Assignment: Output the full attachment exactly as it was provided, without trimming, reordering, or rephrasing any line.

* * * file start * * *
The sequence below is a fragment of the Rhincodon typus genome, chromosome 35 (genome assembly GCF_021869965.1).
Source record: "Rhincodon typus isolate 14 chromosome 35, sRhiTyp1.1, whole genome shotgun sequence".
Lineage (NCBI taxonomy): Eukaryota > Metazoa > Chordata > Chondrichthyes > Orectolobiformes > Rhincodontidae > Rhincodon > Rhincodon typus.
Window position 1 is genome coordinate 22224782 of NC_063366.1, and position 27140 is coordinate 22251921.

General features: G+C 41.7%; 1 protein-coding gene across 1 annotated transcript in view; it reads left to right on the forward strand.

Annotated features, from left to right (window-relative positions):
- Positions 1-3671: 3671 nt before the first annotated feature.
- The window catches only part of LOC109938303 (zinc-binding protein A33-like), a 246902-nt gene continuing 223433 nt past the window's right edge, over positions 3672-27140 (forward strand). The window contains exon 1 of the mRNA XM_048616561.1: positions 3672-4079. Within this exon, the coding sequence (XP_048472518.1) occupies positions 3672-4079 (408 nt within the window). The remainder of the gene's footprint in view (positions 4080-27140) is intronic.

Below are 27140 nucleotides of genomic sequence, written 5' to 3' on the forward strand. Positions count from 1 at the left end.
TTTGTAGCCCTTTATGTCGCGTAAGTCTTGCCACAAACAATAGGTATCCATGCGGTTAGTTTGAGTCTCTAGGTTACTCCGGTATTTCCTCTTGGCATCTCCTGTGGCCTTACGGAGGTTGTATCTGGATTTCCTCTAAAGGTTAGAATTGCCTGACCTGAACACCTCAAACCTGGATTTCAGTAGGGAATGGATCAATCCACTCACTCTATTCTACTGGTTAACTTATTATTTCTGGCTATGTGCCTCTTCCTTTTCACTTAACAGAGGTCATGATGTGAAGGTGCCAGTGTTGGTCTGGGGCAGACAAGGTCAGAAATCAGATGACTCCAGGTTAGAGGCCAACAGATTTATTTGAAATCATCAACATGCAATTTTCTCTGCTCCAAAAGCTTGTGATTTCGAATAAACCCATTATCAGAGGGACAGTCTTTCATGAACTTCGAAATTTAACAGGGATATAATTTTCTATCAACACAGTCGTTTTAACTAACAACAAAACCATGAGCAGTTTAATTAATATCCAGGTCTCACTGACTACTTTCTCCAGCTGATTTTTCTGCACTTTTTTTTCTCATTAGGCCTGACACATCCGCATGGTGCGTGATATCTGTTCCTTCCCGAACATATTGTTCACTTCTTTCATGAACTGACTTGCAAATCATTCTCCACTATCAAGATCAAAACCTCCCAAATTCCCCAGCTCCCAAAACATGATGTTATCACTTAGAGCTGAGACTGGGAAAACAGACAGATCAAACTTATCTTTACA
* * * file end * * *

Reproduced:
The sequence below is a fragment of the Rhincodon typus genome, chromosome 35 (genome assembly GCF_021869965.1).
Source record: "Rhincodon typus isolate 14 chromosome 35, sRhiTyp1.1, whole genome shotgun sequence".
Lineage (NCBI taxonomy): Eukaryota > Metazoa > Chordata > Chondrichthyes > Orectolobiformes > Rhincodontidae > Rhincodon > Rhincodon typus.
Window position 1 is genome coordinate 22224782 of NC_063366.1, and position 27140 is coordinate 22251921.

General features: G+C 41.7%; 1 protein-coding gene across 1 annotated transcript in view; it reads left to right on the forward strand.

Annotated features, from left to right (window-relative positions):
- Positions 1-3671: 3671 nt before the first annotated feature.
- The window catches only part of LOC109938303 (zinc-binding protein A33-like), a 246902-nt gene continuing 223433 nt past the window's right edge, over positions 3672-27140 (forward strand). The window contains exon 1 of the mRNA XM_048616561.1: positions 3672-4079. Within this exon, the coding sequence (XP_048472518.1) occupies positions 3672-4079 (408 nt within the window). The remainder of the gene's footprint in view (positions 4080-27140) is intronic.

Below are 27140 nucleotides of genomic sequence, written 5' to 3' on the forward strand. Positions count from 1 at the left end.
TTTGTAGCCCTTTATGTCGCGTAAGTCTTGCCACAAACAATAGGTATCCATGCGGTTAGTTTGAGTCTCTAGGTTACTCCGGTATTTCCTCTTGGCATCTCCTGTGGCCTTACGGAGGTTGTATCTGGATTTCCTCTAAAGGTTAGAATTGCCTGACCTGAACACCTCAAACCTGGATTTCAGTAGGGAATGGATCAATCCACTCACTCTATTCTACTGGTTAACTTATTATTTCTGGCTATGTGCCTCTTCCTTTTCACTTAACAGAGGTCATGATGTGAAGGTGCCAGTGTTGGTCTGGGGCAGACAAGGTCAGAAATCAGATGACTCCAGGTTAGAGGCCAACAGATTTATTTGAAATCATCAACATGCAATTTTCTCTGCTCCAAAAGCTTGTGATTTCGAATAAACCCATTATCAGAGGGACAGTCTTTCATGAACTTCGAAATTTAACAGGGATATAATTTTCTATCAACACAGTCGTTTTAACTAACAACAAAACCATGAGCAGTTTAATTAATATCCAGGTCTCACTGACTACTTTCTCCAGCTGATTTTTCTGCACTTTTTTTTCTCATTAGGCCTGACACATCCGCATGGTGCGTGATATCTGTTCCTTCCCGAACATATTGTTCACTTCTTTCATGAACTGACTTGCAAATCATTCTCCACTATCAAGATCAAAACCTCCCAAATTCCCCAGCTCCCAAAACATGATGTTATCACTTAGAGCTGAGACTGGGAAAACAGACAGATCAAACTTATCTTTACA